Senioritis

Older Than Pope Benedict & Still Going Strong: Betty White & More (PHOTOS)

At age 85, Pope Benedict is hanging up his hat, citing old age. Should Betty White and Queen Elizabeth follow suit?

AP/Getty

AP/Getty

The world is reeling from the news that Pope Benedict XVI is giving up his direct line to God early, becoming the first pontiff in 600 years to resign. The 85-year-old cited his own deteriorating health and old age as the reason for giving three weeks’ notice. Many are flabbergasted and some even upset that Pope Benedict is failing to carry his lifetime appointment to, well, life. It’s not like there’s never been an old pope before. But others commend His Holiness for having the wisdom to step down while he still has his wits about him. Should others follow suit? As the debate over Pope Benedict’s resignation continues, here’s a look at notable people who are actually older than the pontiff and still going strong … for better or worse.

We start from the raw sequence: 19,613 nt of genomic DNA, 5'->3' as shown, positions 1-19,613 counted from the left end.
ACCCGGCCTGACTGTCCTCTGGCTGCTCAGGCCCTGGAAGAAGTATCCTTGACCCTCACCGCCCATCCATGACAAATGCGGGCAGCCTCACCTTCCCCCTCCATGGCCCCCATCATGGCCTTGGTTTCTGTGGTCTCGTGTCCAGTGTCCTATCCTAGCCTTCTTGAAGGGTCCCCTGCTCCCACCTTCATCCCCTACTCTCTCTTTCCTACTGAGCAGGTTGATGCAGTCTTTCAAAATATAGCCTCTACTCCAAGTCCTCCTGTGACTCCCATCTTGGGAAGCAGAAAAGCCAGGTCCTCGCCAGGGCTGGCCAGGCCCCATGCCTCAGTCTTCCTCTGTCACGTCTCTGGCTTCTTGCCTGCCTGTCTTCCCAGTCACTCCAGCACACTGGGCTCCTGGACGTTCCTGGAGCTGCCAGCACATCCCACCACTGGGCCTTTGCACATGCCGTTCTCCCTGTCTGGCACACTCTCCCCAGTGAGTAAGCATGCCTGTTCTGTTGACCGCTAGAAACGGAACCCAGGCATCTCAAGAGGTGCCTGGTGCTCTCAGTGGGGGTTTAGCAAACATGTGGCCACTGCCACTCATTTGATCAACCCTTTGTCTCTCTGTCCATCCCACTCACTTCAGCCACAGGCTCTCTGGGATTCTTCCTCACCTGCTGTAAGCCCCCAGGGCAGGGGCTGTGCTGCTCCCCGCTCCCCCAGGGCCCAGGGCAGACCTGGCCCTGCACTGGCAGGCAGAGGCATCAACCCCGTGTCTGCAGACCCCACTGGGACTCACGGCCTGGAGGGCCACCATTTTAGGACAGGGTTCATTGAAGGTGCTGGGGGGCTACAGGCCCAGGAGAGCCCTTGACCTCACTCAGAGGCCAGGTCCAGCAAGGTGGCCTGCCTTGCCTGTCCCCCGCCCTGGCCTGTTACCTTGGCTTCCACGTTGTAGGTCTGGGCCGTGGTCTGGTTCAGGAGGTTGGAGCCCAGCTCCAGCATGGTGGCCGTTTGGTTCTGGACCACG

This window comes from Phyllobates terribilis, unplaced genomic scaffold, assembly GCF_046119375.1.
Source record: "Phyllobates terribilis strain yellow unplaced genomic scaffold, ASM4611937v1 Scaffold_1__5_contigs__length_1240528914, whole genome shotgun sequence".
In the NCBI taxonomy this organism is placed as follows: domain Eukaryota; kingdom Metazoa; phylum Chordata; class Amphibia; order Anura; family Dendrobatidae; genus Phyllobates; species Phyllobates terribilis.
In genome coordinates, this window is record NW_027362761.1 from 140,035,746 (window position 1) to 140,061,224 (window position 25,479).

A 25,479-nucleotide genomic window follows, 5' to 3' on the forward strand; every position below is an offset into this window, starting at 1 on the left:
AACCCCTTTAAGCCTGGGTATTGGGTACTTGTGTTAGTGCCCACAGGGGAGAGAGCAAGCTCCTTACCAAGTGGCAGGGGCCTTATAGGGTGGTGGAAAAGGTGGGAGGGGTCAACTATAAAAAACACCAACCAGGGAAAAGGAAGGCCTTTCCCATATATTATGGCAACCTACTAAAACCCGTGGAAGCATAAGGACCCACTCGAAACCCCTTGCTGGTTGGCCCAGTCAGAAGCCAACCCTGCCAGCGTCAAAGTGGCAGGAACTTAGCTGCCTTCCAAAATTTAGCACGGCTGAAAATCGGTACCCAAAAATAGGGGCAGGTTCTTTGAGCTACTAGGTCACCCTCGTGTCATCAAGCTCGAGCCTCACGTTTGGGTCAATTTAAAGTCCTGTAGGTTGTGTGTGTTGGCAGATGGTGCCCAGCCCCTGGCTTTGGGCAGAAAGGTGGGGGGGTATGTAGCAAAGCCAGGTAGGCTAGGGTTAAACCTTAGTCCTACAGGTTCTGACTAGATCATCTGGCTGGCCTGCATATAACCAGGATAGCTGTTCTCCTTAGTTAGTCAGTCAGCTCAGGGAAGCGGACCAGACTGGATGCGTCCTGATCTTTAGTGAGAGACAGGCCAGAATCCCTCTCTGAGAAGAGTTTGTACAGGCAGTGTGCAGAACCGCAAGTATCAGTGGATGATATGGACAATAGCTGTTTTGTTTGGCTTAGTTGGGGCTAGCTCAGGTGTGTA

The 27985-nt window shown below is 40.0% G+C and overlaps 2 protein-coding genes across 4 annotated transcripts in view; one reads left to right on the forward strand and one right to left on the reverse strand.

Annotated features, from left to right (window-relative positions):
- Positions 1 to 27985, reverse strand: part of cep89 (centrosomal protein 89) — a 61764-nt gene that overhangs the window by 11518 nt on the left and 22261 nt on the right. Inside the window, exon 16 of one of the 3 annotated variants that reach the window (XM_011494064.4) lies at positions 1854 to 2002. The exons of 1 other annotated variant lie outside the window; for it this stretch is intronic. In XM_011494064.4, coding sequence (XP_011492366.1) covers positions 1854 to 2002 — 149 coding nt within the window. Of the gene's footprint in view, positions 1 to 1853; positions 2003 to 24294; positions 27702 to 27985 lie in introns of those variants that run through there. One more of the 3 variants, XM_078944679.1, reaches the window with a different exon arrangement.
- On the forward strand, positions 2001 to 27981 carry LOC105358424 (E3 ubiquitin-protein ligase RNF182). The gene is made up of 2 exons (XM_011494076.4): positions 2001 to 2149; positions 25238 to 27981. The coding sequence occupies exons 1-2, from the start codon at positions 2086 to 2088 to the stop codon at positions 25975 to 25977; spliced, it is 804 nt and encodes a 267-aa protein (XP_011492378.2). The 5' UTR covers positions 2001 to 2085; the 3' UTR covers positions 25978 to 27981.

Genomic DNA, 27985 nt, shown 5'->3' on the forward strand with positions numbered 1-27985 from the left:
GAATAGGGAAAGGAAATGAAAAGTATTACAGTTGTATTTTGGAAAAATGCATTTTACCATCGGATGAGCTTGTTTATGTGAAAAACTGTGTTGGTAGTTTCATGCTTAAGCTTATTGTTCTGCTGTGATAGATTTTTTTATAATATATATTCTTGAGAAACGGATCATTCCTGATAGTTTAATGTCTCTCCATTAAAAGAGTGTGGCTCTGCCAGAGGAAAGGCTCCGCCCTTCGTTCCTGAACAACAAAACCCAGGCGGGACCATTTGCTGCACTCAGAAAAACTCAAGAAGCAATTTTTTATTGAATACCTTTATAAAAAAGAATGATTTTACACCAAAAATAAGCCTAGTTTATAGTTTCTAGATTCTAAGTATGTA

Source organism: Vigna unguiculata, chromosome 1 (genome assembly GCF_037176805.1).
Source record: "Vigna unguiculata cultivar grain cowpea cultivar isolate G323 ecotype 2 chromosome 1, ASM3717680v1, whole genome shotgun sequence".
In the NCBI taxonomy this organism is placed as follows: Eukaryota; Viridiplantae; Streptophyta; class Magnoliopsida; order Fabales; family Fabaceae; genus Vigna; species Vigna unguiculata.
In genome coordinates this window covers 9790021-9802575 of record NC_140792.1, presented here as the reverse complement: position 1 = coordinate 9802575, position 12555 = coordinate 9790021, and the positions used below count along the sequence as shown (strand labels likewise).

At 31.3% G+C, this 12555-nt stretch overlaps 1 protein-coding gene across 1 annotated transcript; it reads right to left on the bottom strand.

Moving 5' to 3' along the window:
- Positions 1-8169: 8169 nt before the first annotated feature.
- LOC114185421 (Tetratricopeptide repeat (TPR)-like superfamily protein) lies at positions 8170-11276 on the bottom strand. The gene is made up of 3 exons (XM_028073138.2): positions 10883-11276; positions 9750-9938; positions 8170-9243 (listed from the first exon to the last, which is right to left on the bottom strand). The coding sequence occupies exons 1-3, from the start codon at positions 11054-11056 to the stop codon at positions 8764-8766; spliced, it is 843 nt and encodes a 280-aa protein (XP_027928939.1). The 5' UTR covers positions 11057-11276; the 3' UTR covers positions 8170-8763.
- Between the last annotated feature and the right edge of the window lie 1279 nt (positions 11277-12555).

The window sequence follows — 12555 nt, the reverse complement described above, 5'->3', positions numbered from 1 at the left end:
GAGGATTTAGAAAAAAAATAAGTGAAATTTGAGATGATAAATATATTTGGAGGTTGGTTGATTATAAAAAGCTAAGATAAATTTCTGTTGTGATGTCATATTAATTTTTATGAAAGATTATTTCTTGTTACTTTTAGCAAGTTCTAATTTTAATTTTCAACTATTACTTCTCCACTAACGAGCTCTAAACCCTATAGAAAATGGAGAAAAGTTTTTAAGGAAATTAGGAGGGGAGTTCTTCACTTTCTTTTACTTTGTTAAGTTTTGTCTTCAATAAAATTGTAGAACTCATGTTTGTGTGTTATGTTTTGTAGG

Pool Photo by Paul Rogers, via Getty

Queen Elizabeth

Following Pope Benedict’s decision to step down, eyes are quickly turning to the world’s other famous octogenarian leader. If old age is enough for Benedict to abdicate the papal office, some are wondering if 86-year-old Queen Elizabeth II would be wise to vacate her throne as well. Do you think Prince Charles rang his mum to make sure she was watching the news?

Katy Winn/Invision/AP

Betty White

TV’s Golden Girl is, at 91, busier—and saucier—than ever. “Now that I’m 91, as opposed to being 90, I’m much wiser,” the Hot in Cleveland star and Off Their Rockers host joked during a televised special in honor of her birthday last week. “I’m much more aware and I’m much sexier.” Sure, Betty White doesn’t seem to have lost an ounce of her trademark sharpness, but the legion of TV fans who cherish the Emmy winner probably wouldn’t mind it if she lightened her workload—if only to ensure she hangs around even longer.

Ron Edmonds/AP (L)

Rep. Ralph Hall, Sen. Frank Lautenberg, Rep. John Dingell